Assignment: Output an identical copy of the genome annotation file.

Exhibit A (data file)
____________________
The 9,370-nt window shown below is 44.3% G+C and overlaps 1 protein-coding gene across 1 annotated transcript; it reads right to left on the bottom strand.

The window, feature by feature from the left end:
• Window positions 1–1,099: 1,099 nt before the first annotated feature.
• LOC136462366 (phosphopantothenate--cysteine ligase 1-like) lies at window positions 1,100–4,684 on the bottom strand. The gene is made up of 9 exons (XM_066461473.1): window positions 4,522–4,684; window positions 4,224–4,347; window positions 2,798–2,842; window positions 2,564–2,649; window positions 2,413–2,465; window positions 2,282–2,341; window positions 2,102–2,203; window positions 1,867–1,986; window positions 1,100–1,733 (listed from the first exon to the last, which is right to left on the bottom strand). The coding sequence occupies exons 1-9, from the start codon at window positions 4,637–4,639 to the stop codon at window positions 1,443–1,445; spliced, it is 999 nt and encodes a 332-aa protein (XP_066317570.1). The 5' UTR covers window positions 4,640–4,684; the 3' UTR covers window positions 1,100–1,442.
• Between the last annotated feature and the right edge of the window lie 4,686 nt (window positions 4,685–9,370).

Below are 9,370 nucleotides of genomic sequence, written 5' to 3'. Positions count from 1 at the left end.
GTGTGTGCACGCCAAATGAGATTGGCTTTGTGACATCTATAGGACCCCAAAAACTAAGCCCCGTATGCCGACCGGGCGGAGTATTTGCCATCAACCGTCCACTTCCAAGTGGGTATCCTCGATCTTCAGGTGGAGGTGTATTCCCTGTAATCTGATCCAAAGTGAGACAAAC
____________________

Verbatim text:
The 9,370-nt window shown below is 44.3% G+C and overlaps 1 protein-coding gene across 1 annotated transcript; it reads right to left on the bottom strand.

The window, feature by feature from the left end:
• Window positions 1–1,099: 1,099 nt before the first annotated feature.
• LOC136462366 (phosphopantothenate--cysteine ligase 1-like) lies at window positions 1,100–4,684 on the bottom strand. The gene is made up of 9 exons (XM_066461473.1): window positions 4,522–4,684; window positions 4,224–4,347; window positions 2,798–2,842; window positions 2,564–2,649; window positions 2,413–2,465; window positions 2,282–2,341; window positions 2,102–2,203; window positions 1,867–1,986; window positions 1,100–1,733 (listed from the first exon to the last, which is right to left on the bottom strand). The coding sequence occupies exons 1-9, from the start codon at window positions 4,637–4,639 to the stop codon at window positions 1,443–1,445; spliced, it is 999 nt and encodes a 332-aa protein (XP_066317570.1). The 5' UTR covers window positions 4,640–4,684; the 3' UTR covers window positions 1,100–1,442.
• Between the last annotated feature and the right edge of the window lie 4,686 nt (window positions 4,685–9,370).

Below are 9,370 nucleotides of genomic sequence, written 5' to 3'. Positions count from 1 at the left end.
GTGTGTGCACGCCAAATGAGATTGGCTTTGTGACATCTATAGGACCCCAAAAACTAAGCCCCGTATGCCGACCGGGCGGAGTATTTGCCATCAACCGTCCACTTCCAAGTGGGTATCCTCGATCTTCAGGTGGAGGTGTATTCCCTGTAATCTGATCCAAAGTGAGACAAAC